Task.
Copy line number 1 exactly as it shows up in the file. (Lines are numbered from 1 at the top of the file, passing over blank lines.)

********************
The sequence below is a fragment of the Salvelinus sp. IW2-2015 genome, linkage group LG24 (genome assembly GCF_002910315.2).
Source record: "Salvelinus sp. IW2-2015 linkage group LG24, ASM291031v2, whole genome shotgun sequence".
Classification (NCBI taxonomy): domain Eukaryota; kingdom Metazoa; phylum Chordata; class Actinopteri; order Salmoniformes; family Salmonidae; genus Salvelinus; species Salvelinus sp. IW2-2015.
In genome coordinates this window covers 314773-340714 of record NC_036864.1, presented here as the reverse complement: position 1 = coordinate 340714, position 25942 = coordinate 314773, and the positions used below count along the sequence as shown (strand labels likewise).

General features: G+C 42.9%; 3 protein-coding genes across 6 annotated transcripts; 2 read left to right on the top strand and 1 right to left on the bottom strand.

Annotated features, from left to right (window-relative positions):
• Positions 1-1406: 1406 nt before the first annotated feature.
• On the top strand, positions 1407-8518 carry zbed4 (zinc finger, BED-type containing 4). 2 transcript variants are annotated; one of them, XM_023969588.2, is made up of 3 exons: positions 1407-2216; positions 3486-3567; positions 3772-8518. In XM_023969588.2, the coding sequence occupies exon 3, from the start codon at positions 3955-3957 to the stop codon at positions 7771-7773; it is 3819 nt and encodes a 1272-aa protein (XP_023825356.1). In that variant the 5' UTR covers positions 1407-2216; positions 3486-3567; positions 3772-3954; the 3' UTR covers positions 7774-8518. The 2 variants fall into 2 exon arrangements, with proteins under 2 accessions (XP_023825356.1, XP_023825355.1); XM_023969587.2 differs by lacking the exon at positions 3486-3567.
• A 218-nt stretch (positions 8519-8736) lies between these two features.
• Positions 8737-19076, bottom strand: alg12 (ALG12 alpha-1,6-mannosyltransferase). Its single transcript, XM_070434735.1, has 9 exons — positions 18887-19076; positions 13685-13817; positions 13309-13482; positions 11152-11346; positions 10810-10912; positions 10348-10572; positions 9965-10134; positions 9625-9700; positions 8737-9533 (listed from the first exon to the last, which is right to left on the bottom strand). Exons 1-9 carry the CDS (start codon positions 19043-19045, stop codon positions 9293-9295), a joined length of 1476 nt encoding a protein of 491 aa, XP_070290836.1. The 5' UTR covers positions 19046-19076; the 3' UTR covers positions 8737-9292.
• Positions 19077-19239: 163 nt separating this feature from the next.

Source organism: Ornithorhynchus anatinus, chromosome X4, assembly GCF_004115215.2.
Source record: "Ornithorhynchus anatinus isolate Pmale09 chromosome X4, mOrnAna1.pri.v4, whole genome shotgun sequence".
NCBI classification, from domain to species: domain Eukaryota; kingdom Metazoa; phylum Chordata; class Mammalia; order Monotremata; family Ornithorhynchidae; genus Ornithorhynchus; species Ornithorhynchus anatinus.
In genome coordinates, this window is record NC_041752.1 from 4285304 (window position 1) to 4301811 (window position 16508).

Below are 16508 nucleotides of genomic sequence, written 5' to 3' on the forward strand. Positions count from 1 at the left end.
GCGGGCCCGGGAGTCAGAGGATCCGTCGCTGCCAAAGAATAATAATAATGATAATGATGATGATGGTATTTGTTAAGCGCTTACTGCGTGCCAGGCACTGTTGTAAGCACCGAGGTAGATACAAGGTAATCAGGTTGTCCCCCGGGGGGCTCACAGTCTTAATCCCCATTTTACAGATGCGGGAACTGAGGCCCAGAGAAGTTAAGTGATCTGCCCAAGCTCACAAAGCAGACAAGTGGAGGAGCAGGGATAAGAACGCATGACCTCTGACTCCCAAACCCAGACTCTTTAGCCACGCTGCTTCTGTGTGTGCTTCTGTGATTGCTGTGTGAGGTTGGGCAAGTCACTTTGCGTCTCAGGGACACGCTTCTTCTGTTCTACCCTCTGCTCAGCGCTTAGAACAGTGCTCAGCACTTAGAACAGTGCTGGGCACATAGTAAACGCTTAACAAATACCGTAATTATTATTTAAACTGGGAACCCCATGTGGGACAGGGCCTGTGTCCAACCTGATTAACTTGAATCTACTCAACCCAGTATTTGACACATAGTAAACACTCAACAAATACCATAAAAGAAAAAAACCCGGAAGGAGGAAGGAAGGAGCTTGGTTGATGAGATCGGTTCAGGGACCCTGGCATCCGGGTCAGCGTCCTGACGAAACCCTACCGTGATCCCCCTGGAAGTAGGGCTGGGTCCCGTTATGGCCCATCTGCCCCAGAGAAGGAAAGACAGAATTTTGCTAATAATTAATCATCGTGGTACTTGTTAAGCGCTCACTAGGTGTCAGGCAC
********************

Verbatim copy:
The sequence below is a fragment of the Salvelinus sp. IW2-2015 genome, linkage group LG24 (genome assembly GCF_002910315.2).